Intimidating for some, penguinesque for others. Stuffy for the ones wearing it when the weather application tells us we are being slow roasted. For High Courts and the Supreme Court in India, like in many other countries, the lawyers' and judges' dress code consists of white (more or less) clothing topped with a white band, a black coat and a black gown (the last two turn a bit swanky if you're admitted into the League of Extraordinary Legal Gentlemen, the senior advocates and the judges, but still remain boring black). An unimaginative colour combination – black and white – and hardly the combination for the champions of the philosophy "nothing is ever black or white".
While there is no perfectly accurate account of the origins of the gown, we are informed that what we wear as lawyers and judges has its foundation in medieval England (where else?). Well then, it seems the Bar and the Bench had centuries to evolve, but have remained medieval.
But wait, those medieval British chaps were more vibrant than us. A long robe, a full hood with a cowl covering the shoulders and a mantle or cloak was the correct dress for judges attending the royal court during the reign of King Edward III (1327-77), and the colours of the judges' dress then were violet for winter, green for summer and scarlet for ceremonial occasions. Well, well!
And since Edward III finds place in this tale, did you know he was crowned at age fourteen after his father Edward II was deposed (and later murdered they say) by his mother Queen Isabella, who was French, and her lover Roger Mortimer? But that's another story.
Back to the colours of our calling.
Where did they go wrong? Violet, green and scarlet to black and white! Did someone prefer crows to peacocks and macaws?
It seems not much happened for a long time, except the shifting of dynasties, the turmoil of those times and the fading away of green robes. And while Good Queen Bess, who ruled for a whopping 44 years until 1603, may have thrown her weight around generally, she knew better than to de-colour her judges, and so did her successor.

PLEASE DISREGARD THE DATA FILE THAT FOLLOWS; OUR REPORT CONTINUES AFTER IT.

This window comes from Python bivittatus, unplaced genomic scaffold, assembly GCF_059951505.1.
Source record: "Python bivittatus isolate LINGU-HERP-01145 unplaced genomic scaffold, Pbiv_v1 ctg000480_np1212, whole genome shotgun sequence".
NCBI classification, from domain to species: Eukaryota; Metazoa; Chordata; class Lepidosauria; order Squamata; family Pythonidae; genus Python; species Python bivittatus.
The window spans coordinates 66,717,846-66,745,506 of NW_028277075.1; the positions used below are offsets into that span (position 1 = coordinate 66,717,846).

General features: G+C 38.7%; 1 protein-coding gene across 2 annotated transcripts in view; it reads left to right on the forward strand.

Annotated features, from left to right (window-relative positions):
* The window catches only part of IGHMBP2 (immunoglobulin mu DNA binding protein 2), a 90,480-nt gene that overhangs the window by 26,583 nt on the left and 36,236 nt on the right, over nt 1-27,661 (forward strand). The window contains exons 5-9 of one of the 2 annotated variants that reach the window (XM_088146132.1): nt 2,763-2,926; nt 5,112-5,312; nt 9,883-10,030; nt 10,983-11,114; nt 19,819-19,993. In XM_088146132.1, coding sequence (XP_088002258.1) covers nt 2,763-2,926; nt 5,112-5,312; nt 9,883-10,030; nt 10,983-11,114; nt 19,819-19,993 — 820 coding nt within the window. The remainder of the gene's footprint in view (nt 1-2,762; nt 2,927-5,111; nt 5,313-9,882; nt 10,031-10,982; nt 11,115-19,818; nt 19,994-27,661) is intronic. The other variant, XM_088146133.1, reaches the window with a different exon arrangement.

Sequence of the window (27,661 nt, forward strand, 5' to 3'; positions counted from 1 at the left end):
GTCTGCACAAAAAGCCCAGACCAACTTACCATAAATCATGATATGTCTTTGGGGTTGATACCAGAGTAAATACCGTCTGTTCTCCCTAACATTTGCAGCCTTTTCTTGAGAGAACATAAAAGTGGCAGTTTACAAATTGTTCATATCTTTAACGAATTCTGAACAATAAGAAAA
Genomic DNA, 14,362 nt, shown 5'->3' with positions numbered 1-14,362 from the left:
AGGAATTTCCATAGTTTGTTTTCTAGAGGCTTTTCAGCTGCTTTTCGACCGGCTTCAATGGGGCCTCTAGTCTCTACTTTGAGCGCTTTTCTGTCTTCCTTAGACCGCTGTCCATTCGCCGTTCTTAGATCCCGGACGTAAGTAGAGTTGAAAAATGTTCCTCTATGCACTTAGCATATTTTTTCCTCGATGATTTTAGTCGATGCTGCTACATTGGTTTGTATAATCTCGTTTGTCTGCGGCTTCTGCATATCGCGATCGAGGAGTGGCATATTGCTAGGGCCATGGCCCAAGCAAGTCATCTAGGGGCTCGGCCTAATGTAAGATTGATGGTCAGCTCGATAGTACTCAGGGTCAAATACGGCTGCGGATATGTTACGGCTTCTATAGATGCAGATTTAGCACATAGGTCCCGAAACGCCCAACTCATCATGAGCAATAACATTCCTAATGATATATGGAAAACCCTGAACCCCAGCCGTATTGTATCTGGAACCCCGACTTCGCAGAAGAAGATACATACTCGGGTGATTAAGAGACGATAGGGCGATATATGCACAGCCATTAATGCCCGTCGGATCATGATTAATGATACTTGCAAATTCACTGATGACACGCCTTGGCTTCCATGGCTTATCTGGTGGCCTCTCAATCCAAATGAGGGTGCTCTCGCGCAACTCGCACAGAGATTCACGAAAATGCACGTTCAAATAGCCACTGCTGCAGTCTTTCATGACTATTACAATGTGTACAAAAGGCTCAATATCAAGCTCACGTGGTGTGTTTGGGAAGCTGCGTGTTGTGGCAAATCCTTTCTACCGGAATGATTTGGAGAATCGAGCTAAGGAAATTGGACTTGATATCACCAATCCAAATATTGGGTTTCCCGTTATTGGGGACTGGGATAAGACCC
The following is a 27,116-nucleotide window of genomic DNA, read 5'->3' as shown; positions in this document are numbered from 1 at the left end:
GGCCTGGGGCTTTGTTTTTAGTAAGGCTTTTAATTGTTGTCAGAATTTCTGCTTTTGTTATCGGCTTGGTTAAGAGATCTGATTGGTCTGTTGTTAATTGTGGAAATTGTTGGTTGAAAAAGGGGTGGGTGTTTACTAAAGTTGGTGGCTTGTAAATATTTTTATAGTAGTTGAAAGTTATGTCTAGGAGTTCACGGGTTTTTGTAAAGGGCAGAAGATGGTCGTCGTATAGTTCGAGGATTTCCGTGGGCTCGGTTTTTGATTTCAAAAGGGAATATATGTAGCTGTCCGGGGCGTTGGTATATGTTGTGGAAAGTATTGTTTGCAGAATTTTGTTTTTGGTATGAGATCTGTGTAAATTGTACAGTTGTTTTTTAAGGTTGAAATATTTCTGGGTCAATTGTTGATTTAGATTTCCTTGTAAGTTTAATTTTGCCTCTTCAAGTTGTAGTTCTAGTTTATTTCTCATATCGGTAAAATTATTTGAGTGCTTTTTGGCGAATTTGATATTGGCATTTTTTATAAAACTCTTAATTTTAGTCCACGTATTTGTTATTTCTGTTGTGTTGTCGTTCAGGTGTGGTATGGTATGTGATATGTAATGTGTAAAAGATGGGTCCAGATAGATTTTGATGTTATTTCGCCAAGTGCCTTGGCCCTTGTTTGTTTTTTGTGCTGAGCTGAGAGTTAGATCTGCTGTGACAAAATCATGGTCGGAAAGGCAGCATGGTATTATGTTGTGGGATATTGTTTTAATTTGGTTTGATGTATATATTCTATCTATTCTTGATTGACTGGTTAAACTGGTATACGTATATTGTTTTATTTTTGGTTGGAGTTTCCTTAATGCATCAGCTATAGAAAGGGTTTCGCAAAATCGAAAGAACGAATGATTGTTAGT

But, in 1635, during the reign of Charles I, the English decided (like they almost always do, eventually) that it was time to put the judges' fashion rules in black and white (no pun intended) and so, they came out with a definitive guide called "What Judges Are Wearing This Season" (Just joking, this dreary set of rules came to be known as the Judges' Rules, 1635). Thenceforward, those unfortunate judges had to wear black robes in winter and could only indulge in a display of colours in summer with violet or scarlet robes. And that's how the 'crow in winter' business officially began.
Another salacious piece of information at this stage – Charles I has the dubious distinction of being a King tried, convicted and executed for high treason against his own country, and at the end of his reign, for a brief period, England became a republic. Now while no one has ever claimed that the 'crow in winter' imposition had anything to do with it, but who is to say what darkness might also have been weighing in the minds of judges? For, coincidentally, it was the winter month of January when it all transpired.
So that's that.
And then we are told that even judges don't follow rules. Hmph! Some two hundred years later, the seasonal change of colour had gone out of vogue and the criminal chaps (oops, I meant the judges trying criminal cases) were wearing scarlet robes and the civil chaps (pun intended) had turned into uncivil crows by wearing black gowns. Sometime during this period, the band couture was introduced too, which became the hot thing and replaced the Elizabethan ruffs.
Now, don't even try to decipher what happened next. All that we need to appreciate is that the British take their judges' outfits as seriously as their system of law and so, over time, as some courts amalgamated and new courts were created, they made it a point to create codes for the ensembles for all manner of court birds – black, violet, red, and even different coloured tabs to indicate the status of the wearer – the range is wide.
That's so far as that side is concerned. Now for this side.
We are informed that, since the 14th century, barristers, supposedly being men of learning, also wore robes that bore strong similarities to the judges' robes, and just like the judges back then, they too wore bright colours – green for summer, violet for winter and red for special occasions. Somewhere down the line, black gowns gained popularity, as the Inns of Court started governing costume. Now, this is the strange part – it is said that following the death of the 'Merry Monarch' Charles II in 1685, the Bar entered mourning and one and all started wearing black mourning robes very close to the present day gown. Well, it seems the Bar never stopped mourning.
And thus we have our penguinesque pride, a tradition inherited from the British and continued by our laws.
Now, we are familiar with our judges ticking-off lawyers for not being appropriately dressed. But surprise, surprise! It happens in Britain too! Recently, an unfortunate fellow decided to wear colourful ribbons and medals on his gown (don't ask me why) and got reprimanded by the Crown Court judge with the remark that he was "looking like something out of Harry Potter".
One of the great advantages of having a dress code is the comical consequence of flouting it.
And while we may enjoy criticising the court dress for its stuffiness and lack of imagination, most of us do love it and miss it. May coronavirus desist from attaching itself to our uniform so that we can be back in that regal attire.
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(The author is a lawyer practising in the Gujarat High Court)